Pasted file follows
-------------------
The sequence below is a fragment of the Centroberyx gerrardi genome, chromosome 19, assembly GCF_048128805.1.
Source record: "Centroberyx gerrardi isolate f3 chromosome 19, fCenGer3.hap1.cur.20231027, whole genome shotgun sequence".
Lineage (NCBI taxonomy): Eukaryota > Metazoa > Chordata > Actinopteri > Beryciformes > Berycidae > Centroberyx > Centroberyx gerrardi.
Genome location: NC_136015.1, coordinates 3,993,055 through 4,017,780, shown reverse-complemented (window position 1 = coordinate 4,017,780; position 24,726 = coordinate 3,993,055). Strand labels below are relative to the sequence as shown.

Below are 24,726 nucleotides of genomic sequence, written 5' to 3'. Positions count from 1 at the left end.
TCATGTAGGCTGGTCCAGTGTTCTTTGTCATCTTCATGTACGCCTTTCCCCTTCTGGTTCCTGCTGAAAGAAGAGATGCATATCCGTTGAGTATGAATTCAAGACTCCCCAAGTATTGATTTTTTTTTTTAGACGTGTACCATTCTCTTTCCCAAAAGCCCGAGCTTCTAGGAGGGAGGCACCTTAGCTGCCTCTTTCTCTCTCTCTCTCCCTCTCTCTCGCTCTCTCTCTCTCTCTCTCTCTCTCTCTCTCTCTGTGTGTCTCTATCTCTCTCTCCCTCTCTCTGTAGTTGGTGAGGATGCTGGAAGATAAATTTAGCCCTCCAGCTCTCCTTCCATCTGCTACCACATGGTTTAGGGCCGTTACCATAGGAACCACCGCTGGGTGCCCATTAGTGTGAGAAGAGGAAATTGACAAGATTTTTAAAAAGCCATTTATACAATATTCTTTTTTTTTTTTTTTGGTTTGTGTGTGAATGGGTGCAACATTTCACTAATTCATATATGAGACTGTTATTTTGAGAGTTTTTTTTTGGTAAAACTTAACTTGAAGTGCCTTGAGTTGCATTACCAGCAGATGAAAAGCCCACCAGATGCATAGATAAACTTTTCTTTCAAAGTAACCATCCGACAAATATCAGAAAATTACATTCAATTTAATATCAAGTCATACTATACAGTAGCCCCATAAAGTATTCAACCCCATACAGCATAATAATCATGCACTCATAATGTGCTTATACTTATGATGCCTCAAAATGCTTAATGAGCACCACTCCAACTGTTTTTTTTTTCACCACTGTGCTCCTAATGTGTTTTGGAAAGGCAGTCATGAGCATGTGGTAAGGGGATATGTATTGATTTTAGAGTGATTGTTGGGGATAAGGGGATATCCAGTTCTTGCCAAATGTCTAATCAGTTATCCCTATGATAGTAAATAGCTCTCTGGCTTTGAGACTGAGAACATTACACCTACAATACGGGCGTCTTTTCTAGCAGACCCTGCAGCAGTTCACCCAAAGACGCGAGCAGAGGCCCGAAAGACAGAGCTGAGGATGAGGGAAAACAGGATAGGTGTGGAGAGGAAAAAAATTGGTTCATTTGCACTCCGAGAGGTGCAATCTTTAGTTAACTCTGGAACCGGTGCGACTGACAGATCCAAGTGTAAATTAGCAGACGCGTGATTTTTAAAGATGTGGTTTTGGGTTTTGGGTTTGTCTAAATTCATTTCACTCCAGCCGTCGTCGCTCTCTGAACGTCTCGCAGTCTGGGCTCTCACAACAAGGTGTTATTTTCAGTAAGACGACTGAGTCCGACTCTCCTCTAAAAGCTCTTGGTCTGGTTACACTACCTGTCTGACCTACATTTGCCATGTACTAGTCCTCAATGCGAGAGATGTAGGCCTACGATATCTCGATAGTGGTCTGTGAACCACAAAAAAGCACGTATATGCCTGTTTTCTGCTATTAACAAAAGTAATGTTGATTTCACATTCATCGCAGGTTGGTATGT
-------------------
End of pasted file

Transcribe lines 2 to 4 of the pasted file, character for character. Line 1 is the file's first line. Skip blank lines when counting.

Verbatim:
Source record: "Centroberyx gerrardi isolate f3 chromosome 19, fCenGer3.hap1.cur.20231027, whole genome shotgun sequence".
Lineage (NCBI taxonomy): Eukaryota > Metazoa > Chordata > Actinopteri > Beryciformes > Berycidae > Centroberyx > Centroberyx gerrardi.
Genome location: NC_136015.1, coordinates 3,993,055 through 4,017,780, shown reverse-complemented (window position 1 = coordinate 4,017,780; position 24,726 = coordinate 3,993,055). Strand labels below are relative to the sequence as shown.